Friday, August 19, 2022

Using biotechnology to eliminate and control mosquitoes for an early celebration of World Mosquito Day

A happy early World Mosquito Day! I'm celebrating early because tomorrow is also World Honey Bee Day and I thought both days deserved their own entries and the post I am planning for tomorrow is already big enough.

I begin today's early observance with DW Planet A asking We could kill all mosquitoes (but should we?).

Malaria-carrying mosquitoes kill hundreds of thousands of people every year. Scientists have found a way to get rid of them by spreading a gene to wipe out mosquito populations. But is it a good idea?
The experts interviewed by DW Planet A expressed ambivalence about the prospect, although I doubt humans would ever get around to all the thousands of mosquito species. As for using genetic modification on mosquito species that carry diseases other than malaria, that's already happening in the U.S., as Wired reported in Inside the Plan to Release Life-Saving Mosquitoes two months ago.

The Florida Keys Mosquito Control District is turning towards a novel tool to combat harmful insecticide-resistant mosquitoes like the Aedes aegypti. What are they doing exactly? They're releasing millions of genetically modified male mosquitoes engineered to reduce the population of Aedes aegypti. How exactly does this work? We'll break it down.
Not only is Aedes aegypti a disease vector, it's also invasive in the Florida Keys, so eliminating it could restore balance to the ecosystem instead of disturbing it. Good riddance!

One of the goals of the Gates Foundation is the elimination of malaria and parasitic diseases. Bill Gates (or at least the people who run his YouTube channel) uploaded The Mosquito Factory this week, showing a biological control method other than genetic modification.

Inside a two-story brick building in MedellĂ­n, Colombia, scientists work long hours in muggy labs breeding millions and millions of mosquitoes. They tend to the insects’ every need as they grow from larvae to pupae to adults, keeping the temperature just right and feeding them generous helpings of fishmeal, sugar, and, of course, blood. Then, they release them across the country to breed with wild mosquitoes that can carry dengue and other viruses threatening to sicken and kill the population of Colombia. This might sound like the beginnings of a Hollywood writer’s horror film plot. But it’s not. This factory is real. And the mosquitoes being released don’t terrorize the local population. Far from it. They’re actually helping to save and improve millions of lives.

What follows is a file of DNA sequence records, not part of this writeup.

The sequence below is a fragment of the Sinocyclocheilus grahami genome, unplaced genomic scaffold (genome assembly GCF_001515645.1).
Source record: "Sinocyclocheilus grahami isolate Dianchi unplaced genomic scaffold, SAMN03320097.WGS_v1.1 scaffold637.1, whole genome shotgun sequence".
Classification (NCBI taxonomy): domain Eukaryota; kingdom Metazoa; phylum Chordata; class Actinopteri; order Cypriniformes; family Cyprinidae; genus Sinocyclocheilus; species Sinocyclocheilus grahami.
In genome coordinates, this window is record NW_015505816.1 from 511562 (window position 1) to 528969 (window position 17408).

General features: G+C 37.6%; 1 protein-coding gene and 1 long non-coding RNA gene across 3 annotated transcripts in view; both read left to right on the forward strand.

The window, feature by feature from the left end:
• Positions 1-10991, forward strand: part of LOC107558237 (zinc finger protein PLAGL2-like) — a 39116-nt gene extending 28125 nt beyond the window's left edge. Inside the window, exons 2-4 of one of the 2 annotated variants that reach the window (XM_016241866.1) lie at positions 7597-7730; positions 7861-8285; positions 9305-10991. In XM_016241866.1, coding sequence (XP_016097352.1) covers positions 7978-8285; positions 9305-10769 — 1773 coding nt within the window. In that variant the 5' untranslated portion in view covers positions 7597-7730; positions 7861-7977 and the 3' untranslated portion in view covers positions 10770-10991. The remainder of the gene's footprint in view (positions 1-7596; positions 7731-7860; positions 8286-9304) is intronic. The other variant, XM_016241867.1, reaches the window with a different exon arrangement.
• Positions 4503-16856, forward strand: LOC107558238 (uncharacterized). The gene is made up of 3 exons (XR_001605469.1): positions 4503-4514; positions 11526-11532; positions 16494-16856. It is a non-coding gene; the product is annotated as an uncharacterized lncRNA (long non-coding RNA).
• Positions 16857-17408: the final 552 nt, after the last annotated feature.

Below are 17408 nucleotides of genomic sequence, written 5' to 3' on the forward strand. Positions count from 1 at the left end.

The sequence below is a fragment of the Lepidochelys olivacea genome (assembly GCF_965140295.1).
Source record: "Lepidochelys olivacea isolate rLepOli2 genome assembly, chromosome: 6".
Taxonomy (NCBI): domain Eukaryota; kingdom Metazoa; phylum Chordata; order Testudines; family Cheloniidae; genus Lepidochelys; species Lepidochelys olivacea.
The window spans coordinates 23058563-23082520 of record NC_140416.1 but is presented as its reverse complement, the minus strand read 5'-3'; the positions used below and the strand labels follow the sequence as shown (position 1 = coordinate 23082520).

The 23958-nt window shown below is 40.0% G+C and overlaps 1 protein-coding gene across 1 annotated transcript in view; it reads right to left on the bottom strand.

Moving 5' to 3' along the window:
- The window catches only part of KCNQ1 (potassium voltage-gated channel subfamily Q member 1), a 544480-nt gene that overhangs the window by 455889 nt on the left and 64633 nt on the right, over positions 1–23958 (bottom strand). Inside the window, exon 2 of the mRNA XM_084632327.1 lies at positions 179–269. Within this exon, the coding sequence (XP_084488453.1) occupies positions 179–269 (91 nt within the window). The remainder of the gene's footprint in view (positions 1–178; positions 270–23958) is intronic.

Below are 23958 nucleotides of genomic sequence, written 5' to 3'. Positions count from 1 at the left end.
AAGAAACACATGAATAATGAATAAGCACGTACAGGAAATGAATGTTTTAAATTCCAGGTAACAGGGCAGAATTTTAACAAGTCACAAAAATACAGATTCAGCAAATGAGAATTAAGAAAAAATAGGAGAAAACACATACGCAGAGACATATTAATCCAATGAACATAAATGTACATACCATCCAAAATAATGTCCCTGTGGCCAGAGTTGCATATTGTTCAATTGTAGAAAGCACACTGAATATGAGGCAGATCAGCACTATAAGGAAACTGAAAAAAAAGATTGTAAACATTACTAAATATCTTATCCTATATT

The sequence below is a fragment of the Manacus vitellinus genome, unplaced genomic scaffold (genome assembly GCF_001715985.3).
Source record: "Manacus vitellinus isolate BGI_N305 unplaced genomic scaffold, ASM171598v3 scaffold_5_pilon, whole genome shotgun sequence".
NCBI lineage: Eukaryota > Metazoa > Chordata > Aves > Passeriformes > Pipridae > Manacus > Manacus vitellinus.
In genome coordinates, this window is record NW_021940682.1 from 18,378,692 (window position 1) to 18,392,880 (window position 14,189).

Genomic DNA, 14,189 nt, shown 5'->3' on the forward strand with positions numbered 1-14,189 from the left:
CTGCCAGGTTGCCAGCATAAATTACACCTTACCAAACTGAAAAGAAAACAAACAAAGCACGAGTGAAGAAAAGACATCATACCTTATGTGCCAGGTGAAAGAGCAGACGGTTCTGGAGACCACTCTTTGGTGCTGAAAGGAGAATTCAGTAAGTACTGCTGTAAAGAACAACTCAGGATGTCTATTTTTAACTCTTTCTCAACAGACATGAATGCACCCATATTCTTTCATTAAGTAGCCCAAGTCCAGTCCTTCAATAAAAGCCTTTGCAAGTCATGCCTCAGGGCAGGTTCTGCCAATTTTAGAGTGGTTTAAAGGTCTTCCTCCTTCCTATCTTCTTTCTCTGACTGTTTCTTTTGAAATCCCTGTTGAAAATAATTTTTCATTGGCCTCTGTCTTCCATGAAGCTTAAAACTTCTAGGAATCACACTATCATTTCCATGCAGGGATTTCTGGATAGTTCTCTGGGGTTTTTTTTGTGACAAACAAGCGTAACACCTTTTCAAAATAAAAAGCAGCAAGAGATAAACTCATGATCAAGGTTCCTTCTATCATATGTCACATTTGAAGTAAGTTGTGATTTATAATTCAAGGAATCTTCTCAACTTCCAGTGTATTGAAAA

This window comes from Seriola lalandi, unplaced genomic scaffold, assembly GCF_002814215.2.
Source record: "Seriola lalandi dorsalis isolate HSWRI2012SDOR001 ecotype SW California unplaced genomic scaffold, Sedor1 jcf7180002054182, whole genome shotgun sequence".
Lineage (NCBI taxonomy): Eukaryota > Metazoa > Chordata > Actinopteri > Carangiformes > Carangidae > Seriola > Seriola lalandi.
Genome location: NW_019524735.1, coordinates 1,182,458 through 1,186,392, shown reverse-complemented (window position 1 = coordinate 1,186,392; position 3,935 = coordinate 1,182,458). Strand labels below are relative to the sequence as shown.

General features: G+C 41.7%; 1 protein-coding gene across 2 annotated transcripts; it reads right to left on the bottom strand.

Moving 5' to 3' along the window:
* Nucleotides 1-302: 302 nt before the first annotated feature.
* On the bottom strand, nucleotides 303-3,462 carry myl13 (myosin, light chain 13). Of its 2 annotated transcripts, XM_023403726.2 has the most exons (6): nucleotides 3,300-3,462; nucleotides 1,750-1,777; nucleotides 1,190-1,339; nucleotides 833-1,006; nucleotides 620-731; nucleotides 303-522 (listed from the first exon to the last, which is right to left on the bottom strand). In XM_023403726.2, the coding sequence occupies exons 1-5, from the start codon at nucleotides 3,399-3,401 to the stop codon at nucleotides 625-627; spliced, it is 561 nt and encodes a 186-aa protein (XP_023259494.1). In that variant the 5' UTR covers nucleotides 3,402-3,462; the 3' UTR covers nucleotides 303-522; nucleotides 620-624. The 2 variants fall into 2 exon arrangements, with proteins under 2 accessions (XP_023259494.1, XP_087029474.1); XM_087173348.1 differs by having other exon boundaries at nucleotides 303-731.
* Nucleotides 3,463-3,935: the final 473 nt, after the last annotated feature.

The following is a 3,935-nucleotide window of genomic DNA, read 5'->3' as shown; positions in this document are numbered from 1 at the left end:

Using one parasite that doesn't affect humans to reduce the ability of an insect to spread a parasite harmful to humans — clever! It's also not forever in the same way genetic modification is. Fine by me.

That concludes this year's celebration of World Mosquito Day. Stay tuned for an entry about award-nominated television documentaries for World Honey Bee Day.


  1. "But is it a good idea?"

    Oh for fuck's sake. I keep waiting for one of these Luddite dingbats to say we shouldn't eradicate the AIDS virus or the coronavirus because it would be "playing God".

    We know from experience that ecosystems are not fragile and prone to collapse at the slightest disruption, but highly resilient and able to recover well from what seems like huge damage. The arrival of humans in Australia (40,000 years ago) and the Americas (12,000 years ago) led to extinctions of dozens of major animal species, but the ecosystems did not collapse. We're told that passenger pigeons used to darken the skies with their numbers, but their disappearance didn't lead to collapse. The ecosystem around Chernobyl recovered in just a few years. The insects supposedly vital for pollination are mostly gone, but the plants are thriving.

    It's easy to sit in relatively malaria-free countries like the US or Germany and hand-wring about exterminating dangerous mosquitos. I suspect people in tropical Africa and South America would take a different view of things.

    Exterminating the dangerous mosquito species might conceivably do some harm, but nothing remotely as bad as the death of 700,000 people a year.

    1. As much as I am invested in studying the terminal Pleistocene extinctions and am nostalgic for organisms that existed then but I've never personally experienced in the flesh, I have to admit that ecosystems adjusted to the new normal of biodiversity and climate relatively quickly. Also, I generally agree with you that controlling disease-carrying mosquitoes will do more good than harm.

      On another note, thank you for linking to this entry and welcome to all the people who are coming here from your blog. Thank you for stopping by!